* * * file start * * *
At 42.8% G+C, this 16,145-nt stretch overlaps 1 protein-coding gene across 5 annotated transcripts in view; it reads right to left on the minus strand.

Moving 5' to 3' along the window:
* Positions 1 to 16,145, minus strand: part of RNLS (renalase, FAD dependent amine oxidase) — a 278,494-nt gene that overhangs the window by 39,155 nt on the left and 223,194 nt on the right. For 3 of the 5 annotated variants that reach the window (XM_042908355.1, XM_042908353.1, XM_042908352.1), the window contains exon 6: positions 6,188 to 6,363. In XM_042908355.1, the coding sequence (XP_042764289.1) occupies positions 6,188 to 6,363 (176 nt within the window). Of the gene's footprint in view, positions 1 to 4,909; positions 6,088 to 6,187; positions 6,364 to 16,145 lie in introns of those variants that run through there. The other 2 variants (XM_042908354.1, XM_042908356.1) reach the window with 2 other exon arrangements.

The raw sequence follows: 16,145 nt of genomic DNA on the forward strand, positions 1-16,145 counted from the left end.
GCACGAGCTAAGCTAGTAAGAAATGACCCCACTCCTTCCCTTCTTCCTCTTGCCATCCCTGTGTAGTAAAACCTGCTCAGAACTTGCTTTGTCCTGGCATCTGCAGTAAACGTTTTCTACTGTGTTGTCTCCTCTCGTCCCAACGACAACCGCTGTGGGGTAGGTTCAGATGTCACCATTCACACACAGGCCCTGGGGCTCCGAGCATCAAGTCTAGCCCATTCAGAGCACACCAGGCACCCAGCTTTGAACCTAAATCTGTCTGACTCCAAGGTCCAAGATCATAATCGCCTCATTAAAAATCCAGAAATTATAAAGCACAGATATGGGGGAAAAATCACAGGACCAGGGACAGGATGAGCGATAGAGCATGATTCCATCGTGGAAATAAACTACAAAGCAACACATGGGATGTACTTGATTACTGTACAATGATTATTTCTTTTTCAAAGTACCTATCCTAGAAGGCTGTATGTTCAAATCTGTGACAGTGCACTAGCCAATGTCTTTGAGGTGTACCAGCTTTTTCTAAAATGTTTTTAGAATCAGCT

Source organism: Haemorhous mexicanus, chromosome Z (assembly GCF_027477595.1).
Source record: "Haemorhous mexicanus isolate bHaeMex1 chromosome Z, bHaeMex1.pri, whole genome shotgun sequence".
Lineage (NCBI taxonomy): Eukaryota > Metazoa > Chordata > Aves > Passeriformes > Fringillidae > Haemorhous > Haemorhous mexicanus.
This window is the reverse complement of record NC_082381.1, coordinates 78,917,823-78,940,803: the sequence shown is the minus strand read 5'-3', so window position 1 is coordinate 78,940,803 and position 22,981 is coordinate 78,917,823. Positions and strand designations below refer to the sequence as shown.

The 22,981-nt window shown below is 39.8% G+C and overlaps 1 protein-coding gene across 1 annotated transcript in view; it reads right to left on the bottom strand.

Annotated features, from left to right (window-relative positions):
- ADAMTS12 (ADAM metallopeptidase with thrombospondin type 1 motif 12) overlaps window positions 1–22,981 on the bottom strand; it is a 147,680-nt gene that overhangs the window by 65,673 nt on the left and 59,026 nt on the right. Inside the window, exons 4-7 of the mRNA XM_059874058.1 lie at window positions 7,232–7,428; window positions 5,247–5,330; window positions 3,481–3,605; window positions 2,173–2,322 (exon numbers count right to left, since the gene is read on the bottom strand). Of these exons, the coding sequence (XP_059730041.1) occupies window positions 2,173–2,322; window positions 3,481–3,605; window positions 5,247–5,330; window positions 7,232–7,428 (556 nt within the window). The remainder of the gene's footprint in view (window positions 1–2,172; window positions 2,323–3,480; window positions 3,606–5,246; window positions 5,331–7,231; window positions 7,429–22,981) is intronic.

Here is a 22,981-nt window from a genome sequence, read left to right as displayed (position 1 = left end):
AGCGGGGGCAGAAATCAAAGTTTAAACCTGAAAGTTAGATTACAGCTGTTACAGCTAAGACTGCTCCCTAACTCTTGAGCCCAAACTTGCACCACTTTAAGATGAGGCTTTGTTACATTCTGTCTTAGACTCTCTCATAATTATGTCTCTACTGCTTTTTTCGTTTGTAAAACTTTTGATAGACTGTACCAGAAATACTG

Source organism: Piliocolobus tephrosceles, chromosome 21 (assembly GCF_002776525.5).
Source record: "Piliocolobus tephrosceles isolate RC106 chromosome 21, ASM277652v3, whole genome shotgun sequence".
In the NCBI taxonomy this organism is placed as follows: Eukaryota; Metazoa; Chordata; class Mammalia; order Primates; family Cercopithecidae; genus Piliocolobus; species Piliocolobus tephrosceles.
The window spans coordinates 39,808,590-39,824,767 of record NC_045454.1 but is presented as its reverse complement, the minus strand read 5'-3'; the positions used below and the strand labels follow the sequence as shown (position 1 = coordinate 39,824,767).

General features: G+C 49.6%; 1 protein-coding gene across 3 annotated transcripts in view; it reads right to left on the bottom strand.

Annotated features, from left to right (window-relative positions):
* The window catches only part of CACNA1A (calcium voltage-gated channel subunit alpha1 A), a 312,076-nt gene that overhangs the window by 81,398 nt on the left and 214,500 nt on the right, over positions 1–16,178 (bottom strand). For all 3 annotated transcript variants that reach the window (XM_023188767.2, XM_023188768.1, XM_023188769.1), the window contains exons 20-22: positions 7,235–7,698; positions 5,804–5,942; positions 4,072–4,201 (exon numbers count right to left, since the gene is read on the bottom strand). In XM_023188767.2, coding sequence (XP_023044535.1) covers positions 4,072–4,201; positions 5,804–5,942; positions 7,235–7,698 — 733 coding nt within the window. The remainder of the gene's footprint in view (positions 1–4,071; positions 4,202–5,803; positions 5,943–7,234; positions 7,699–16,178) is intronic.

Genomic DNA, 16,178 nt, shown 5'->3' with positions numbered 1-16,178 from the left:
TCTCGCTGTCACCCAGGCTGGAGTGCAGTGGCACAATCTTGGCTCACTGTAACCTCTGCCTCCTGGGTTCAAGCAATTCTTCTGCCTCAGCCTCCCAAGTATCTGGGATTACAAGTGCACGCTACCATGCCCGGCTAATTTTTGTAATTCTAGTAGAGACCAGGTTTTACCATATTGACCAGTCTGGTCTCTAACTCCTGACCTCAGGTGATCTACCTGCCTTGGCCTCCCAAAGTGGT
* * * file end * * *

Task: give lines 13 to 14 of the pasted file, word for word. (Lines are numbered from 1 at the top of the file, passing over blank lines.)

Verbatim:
Here is a 22,981-nt window from a genome sequence, read left to right as displayed (position 1 = left end):
AGCGGGGGCAGAAATCAAAGTTTAAACCTGAAAGTTAGATTACAGCTGTTACAGCTAAGACTGCTCCCTAACTCTTGAGCCCAAACTTGCACCACTTTAAGATGAGGCTTTGTTACATTCTGTCTTAGACTCTCTCATAATTATGTCTCTACTGCTTTTTTCGTTTGTAAAACTTTTGATAGACTGTACCAGAAATACTG